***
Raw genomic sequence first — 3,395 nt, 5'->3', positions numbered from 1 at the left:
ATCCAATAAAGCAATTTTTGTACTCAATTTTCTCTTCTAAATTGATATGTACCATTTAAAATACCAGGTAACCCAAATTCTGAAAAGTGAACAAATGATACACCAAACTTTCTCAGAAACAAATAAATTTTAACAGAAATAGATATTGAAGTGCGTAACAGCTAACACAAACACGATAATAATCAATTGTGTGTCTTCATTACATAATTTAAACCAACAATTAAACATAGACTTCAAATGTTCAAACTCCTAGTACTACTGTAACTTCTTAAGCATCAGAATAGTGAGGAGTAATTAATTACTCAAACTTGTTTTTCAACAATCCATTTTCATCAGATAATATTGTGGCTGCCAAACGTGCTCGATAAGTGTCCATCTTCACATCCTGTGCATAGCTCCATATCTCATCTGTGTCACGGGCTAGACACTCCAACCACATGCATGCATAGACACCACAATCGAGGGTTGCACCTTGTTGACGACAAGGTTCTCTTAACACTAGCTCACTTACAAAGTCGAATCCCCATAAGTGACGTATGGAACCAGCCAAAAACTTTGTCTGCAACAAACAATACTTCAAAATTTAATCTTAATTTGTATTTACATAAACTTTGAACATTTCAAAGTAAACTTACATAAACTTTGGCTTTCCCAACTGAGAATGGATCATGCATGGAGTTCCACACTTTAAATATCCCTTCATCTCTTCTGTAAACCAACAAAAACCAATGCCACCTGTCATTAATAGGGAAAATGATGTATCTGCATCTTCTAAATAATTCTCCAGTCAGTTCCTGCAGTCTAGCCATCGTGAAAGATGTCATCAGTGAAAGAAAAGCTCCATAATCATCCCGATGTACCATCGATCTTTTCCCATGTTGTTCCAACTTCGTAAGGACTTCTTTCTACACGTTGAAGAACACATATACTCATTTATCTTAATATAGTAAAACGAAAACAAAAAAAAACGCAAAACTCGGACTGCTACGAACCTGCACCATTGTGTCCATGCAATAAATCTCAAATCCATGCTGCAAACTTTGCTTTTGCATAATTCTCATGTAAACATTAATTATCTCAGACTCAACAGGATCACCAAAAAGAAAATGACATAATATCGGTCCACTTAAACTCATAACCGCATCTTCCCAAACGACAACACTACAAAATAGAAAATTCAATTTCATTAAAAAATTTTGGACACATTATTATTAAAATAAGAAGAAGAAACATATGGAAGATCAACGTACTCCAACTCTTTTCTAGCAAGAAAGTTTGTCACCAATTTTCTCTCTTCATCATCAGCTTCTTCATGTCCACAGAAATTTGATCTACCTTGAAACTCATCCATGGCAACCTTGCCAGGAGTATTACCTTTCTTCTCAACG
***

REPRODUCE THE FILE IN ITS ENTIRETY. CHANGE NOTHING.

Raw genomic sequence first — 3,395 nt, 5'->3', positions numbered from 1 at the left:
ATCCAATAAAGCAATTTTTGTACTCAATTTTCTCTTCTAAATTGATATGTACCATTTAAAATACCAGGTAACCCAAATTCTGAAAAGTGAACAAATGATACACCAAACTTTCTCAGAAACAAATAAATTTTAACAGAAATAGATATTGAAGTGCGTAACAGCTAACACAAACACGATAATAATCAATTGTGTGTCTTCATTACATAATTTAAACCAACAATTAAACATAGACTTCAAATGTTCAAACTCCTAGTACTACTGTAACTTCTTAAGCATCAGAATAGTGAGGAGTAATTAATTACTCAAACTTGTTTTTCAACAATCCATTTTCATCAGATAATATTGTGGCTGCCAAACGTGCTCGATAAGTGTCCATCTTCACATCCTGTGCATAGCTCCATATCTCATCTGTGTCACGGGCTAGACACTCCAACCACATGCATGCATAGACACCACAATCGAGGGTTGCACCTTGTTGACGACAAGGTTCTCTTAACACTAGCTCACTTACAAAGTCGAATCCCCATAAGTGACGTATGGAACCAGCCAAAAACTTTGTCTGCAACAAACAATACTTCAAAATTTAATCTTAATTTGTATTTACATAAACTTTGAACATTTCAAAGTAAACTTACATAAACTTTGGCTTTCCCAACTGAGAATGGATCATGCATGGAGTTCCACACTTTAAATATCCCTTCATCTCTTCTGTAAACCAACAAAAACCAATGCCACCTGTCATTAATAGGGAAAATGATGTATCTGCATCTTCTAAATAATTCTCCAGTCAGTTCCTGCAGTCTAGCCATCGTGAAAGATGTCATCAGTGAAAGAAAAGCTCCATAATCATCCCGATGTACCATCGATCTTTTCCCATGTTGTTCCAACTTCGTAAGGACTTCTTTCTACACGTTGAAGAACACATATACTCATTTATCTTAATATAGTAAAACGAAAACAAAAAAAAACGCAAAACTCGGACTGCTACGAACCTGCACCATTGTGTCCATGCAATAAATCTCAAATCCATGCTGCAAACTTTGCTTTTGCATAATTCTCATGTAAACATTAATTATCTCAGACTCAACAGGATCACCAAAAAGAAAATGACATAATATCGGTCCACTTAAACTCATAACCGCATCTTCCCAAACGACAACACTACAAAATAGAAAATTCAATTTCATTAAAAAATTTTGGACACATTATTATTAAAATAAGAAGAAGAAACATATGGAAGATCAACGTACTCCAACTCTTTTCTAGCAAGAAAGTTTGTCACCAATTTTCTCTCTTCATCATCAGCTTCTTCATGTCCACAGAAATTTGATCTACCTTGAAACTCATCCATGGCAACCTTGCCAGGAGTATTACCTTTCTTCTCAACG